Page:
Just in time for the 4th of July holiday weekend, we’ve revamped our favorite last-minute side dish for you: red, white and blue potato salad.
For as long as I (Michael) can remember, the 4th of July has been my favorite holiday. Held in the middle of summer, it’s one of the few holidays where shorts are appropriate attire. It’s a low stress, informal event that’s centered around BBQ-ing outdoors, parade watching, flag waving, and typically capped with an amazing fireworks display. What’s not to like?
It’s also about America. Actually, it’s mostly about America. But that’s a pretty big concept for people to wrap their heads around when they’re 3 hot dogs and 4 beers into to a long weekend.
Most of us have a highly localized concept of America. Whether it’s your neighborhood, your town, your state, or your region, all of us – quite naturally – relate to the part of America we find ourselves spending the most time in. And even then, we can find plenty of disagree about.
But this is a grand country, much grander than we could have ever realized. Having been on the road for the past 11 months, we’ve had the opportunity to experience the country in a whole new way.
We’ve seen natural landscapes that feel completely foreign to us, visited towns we never heard of before, and spoke with people of all walks of life. We’ve chatted with millionaires and the homeless. We’ve talked extensively with Republicans, Democrats, and the completely marginalized. We’ve been hosted in very nice houses and we’ve slept in Wal-Mart parking lots. We’ve driven through the gentrified streets of San Francisco and the dirt roads of Native American reservations. We’ve be in the wild frontiers, rural farmlands, suburban sprawl, and city centers. Basically, we’ve seen a lot of America that we never knew existed.
At first, we were struck by how many different “Americans” there were, but we’re starting to realize just how similar we all are. On the surface, it all looks different, but after spending some time in an area, we quickly start to feel the connection. Everywhere we’ve traveled, we’ve met people, living their lives, in their own unique way. It’s hard to express in words, but there’s an immediate sense of commonality, that once felt, is impossible to deny.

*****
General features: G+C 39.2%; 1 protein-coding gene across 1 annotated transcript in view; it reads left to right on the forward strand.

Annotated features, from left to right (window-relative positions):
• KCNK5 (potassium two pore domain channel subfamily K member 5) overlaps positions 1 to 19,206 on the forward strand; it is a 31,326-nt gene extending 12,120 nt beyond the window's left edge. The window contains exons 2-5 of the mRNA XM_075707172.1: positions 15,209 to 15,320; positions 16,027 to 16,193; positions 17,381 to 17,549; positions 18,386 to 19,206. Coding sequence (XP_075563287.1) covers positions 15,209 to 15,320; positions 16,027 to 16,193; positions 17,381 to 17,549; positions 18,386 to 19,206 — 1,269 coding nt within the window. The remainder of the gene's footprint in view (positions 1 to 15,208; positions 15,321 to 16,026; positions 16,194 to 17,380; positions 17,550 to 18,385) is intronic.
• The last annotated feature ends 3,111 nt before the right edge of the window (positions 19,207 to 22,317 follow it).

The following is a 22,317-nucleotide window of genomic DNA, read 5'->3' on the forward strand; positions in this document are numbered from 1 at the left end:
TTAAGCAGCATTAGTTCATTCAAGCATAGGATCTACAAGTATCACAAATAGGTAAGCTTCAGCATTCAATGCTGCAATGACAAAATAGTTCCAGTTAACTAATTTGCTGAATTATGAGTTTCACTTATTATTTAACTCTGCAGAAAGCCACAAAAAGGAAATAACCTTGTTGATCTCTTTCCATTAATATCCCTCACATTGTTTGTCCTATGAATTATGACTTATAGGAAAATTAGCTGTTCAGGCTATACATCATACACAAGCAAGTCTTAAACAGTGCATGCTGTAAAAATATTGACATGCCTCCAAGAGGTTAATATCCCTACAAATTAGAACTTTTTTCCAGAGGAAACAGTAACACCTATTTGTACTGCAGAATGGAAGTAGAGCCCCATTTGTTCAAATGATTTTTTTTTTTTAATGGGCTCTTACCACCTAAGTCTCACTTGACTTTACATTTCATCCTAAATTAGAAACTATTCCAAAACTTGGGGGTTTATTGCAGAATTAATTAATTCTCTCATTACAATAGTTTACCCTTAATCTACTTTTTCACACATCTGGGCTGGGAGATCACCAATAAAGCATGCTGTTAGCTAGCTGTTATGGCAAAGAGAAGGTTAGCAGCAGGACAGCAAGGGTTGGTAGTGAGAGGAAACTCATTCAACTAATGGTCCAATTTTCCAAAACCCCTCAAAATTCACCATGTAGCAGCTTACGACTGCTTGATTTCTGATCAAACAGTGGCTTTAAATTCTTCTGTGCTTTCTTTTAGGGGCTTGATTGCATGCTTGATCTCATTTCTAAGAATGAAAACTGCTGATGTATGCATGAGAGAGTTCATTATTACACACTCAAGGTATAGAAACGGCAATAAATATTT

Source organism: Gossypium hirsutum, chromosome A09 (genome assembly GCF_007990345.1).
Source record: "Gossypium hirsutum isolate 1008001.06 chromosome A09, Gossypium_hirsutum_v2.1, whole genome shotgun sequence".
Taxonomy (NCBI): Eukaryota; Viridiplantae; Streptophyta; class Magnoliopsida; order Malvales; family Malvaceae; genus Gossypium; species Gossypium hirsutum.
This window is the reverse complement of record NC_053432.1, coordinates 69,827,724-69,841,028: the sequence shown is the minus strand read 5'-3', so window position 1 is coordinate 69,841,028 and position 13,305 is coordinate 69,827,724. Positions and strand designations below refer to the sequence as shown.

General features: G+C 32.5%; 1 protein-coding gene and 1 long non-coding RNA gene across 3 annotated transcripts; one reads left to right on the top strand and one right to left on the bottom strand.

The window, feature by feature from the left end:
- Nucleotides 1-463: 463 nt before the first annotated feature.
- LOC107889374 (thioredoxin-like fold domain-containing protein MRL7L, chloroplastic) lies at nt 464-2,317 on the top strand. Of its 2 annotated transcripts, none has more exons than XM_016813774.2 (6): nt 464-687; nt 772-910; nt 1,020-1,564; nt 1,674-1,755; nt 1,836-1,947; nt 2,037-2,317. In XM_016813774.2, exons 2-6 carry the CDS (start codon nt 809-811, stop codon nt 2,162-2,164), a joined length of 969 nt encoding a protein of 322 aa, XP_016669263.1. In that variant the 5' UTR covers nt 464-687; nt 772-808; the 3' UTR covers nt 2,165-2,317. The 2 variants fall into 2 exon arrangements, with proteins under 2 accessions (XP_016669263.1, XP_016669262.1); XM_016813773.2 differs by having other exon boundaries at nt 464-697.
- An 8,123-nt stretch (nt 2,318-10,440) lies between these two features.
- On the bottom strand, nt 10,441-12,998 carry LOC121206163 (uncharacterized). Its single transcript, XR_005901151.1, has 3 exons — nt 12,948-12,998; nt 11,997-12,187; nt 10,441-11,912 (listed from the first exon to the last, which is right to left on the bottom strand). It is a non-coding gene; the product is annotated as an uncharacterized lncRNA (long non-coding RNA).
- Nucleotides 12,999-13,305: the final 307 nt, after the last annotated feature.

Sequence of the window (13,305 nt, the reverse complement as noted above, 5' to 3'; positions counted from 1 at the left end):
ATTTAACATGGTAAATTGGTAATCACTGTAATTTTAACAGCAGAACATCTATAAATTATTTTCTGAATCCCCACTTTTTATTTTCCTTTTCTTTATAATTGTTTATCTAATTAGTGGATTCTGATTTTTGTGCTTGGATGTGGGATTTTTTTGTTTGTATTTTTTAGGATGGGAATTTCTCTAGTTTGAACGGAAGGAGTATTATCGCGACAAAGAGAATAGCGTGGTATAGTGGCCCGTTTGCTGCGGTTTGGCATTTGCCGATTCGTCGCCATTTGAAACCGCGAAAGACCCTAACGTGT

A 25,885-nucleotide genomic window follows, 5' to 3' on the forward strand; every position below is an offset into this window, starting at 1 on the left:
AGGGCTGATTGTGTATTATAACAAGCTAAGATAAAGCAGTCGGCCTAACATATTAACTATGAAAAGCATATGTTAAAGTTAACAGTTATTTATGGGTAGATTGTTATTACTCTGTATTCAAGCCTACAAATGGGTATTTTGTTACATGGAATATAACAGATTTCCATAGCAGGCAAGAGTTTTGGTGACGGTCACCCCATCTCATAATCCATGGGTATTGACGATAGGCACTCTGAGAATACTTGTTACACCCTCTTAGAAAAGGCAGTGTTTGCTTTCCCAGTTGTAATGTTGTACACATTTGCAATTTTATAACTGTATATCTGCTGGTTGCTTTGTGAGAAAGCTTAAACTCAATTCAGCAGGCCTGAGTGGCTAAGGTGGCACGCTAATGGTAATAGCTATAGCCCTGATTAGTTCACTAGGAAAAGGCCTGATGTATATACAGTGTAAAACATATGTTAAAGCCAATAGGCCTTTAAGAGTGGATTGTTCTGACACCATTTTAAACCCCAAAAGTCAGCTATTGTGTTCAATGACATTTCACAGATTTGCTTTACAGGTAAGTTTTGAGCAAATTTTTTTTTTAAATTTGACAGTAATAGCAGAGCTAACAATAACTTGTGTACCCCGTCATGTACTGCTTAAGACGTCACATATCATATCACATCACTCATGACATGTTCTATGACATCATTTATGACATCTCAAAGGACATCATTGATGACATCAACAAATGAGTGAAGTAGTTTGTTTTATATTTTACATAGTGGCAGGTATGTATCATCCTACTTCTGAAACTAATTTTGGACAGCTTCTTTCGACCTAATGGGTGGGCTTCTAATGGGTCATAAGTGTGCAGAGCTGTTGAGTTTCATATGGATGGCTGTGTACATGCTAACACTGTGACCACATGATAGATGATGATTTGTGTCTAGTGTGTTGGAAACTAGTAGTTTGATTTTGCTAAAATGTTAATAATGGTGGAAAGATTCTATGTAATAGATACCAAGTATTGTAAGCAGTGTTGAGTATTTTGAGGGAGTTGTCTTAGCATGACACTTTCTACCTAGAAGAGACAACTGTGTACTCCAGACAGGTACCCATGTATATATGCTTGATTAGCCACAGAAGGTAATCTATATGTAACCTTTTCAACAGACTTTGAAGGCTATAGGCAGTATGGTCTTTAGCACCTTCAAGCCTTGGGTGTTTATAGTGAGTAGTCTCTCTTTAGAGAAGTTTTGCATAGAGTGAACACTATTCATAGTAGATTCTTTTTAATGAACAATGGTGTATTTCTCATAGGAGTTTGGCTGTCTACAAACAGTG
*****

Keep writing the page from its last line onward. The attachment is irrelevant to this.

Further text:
While this quote is usually dragged out and put on display in regards to international travel, we can say it applies equally to domestic travel as well.
“Travel is fatal to prejudice, bigotry, and narrow-mindedness, and many of our people need it sorely on these accounts. Broad, wholesome, charitable views of men and things cannot be acquired by vegetating in one little corner of the earth all one’s lifetime.” – Mark Twain
The United States is such an amazingly diverse place, and we haven’t even seen the half of it yet! We’re looking forward to getting better acquainted with the country we call home. While we really enjoyed the 4th of July before, this year in particular we are going to have a whole new appreciation for it.
Anyways, now for some potato salad…
4th of July Potato Salad
- 1 pound potatoes, Yukon gold, red, or new potatoes will work well. If you want to be super patriotic, and have a Trader Joe’s nearby, pick up a bag of their multi colored potato medley
- 2 Tablespoons mayo
- 1 Tablespoon Dijon or stoneground mustard
- 1 scallion, thinly sliced
- Salt & pepper to taste
- Bring a pot of water to a boil.
- Cut the potatoes into small ½ inch cubes (this will help them cook faster on your camp stove!). Once the water is boiling, add the potatoes and cook until tender, 10-15 minutes. Be careful to not overcook, you want the potatoes to be tender but firm, and certainly not mushy!
- Drain and let the potatoes cool. Once cool, add the mayo, mustard, and scallions and stir to coat the potatoes. Salt to taste.
EQUIPMENT NEEDEDCamp stove
Nutrition (Per Serving)